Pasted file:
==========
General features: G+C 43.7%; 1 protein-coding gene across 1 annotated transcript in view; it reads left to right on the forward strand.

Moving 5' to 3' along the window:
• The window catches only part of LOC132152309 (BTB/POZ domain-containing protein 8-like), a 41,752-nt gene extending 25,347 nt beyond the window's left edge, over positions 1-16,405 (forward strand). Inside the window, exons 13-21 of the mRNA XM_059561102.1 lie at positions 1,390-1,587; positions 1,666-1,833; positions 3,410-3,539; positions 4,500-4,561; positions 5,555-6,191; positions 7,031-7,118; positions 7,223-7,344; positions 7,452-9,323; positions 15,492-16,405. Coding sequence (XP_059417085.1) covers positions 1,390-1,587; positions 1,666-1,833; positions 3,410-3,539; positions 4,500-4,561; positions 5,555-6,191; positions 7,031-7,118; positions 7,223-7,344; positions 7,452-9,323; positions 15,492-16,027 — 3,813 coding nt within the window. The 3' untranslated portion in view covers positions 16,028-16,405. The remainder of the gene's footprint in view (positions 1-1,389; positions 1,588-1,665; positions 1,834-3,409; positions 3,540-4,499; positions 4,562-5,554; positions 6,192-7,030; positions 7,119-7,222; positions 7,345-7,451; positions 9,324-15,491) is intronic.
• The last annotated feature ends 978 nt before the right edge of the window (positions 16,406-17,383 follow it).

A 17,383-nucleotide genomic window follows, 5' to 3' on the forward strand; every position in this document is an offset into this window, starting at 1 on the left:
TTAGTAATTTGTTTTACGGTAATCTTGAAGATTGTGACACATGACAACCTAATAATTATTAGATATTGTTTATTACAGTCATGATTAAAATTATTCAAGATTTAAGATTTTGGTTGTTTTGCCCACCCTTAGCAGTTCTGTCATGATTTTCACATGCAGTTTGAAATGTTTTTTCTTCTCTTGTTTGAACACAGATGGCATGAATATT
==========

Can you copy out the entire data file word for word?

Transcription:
General features: G+C 43.7%; 1 protein-coding gene across 1 annotated transcript in view; it reads left to right on the forward strand.

Moving 5' to 3' along the window:
• The window catches only part of LOC132152309 (BTB/POZ domain-containing protein 8-like), a 41,752-nt gene extending 25,347 nt beyond the window's left edge, over positions 1-16,405 (forward strand). Inside the window, exons 13-21 of the mRNA XM_059561102.1 lie at positions 1,390-1,587; positions 1,666-1,833; positions 3,410-3,539; positions 4,500-4,561; positions 5,555-6,191; positions 7,031-7,118; positions 7,223-7,344; positions 7,452-9,323; positions 15,492-16,405. Coding sequence (XP_059417085.1) covers positions 1,390-1,587; positions 1,666-1,833; positions 3,410-3,539; positions 4,500-4,561; positions 5,555-6,191; positions 7,031-7,118; positions 7,223-7,344; positions 7,452-9,323; positions 15,492-16,027 — 3,813 coding nt within the window. The 3' untranslated portion in view covers positions 16,028-16,405. The remainder of the gene's footprint in view (positions 1-1,389; positions 1,588-1,665; positions 1,834-3,409; positions 3,540-4,499; positions 4,562-5,554; positions 6,192-7,030; positions 7,119-7,222; positions 7,345-7,451; positions 9,324-15,491) is intronic.
• The last annotated feature ends 978 nt before the right edge of the window (positions 16,406-17,383 follow it).

A 17,383-nucleotide genomic window follows, 5' to 3' on the forward strand; every position in this document is an offset into this window, starting at 1 on the left:
TTAGTAATTTGTTTTACGGTAATCTTGAAGATTGTGACACATGACAACCTAATAATTATTAGATATTGTTTATTACAGTCATGATTAAAATTATTCAAGATTTAAGATTTTGGTTGTTTTGCCCACCCTTAGCAGTTCTGTCATGATTTTCACATGCAGTTTGAAATGTTTTTTCTTCTCTTGTTTGAACACAGATGGCATGAATATT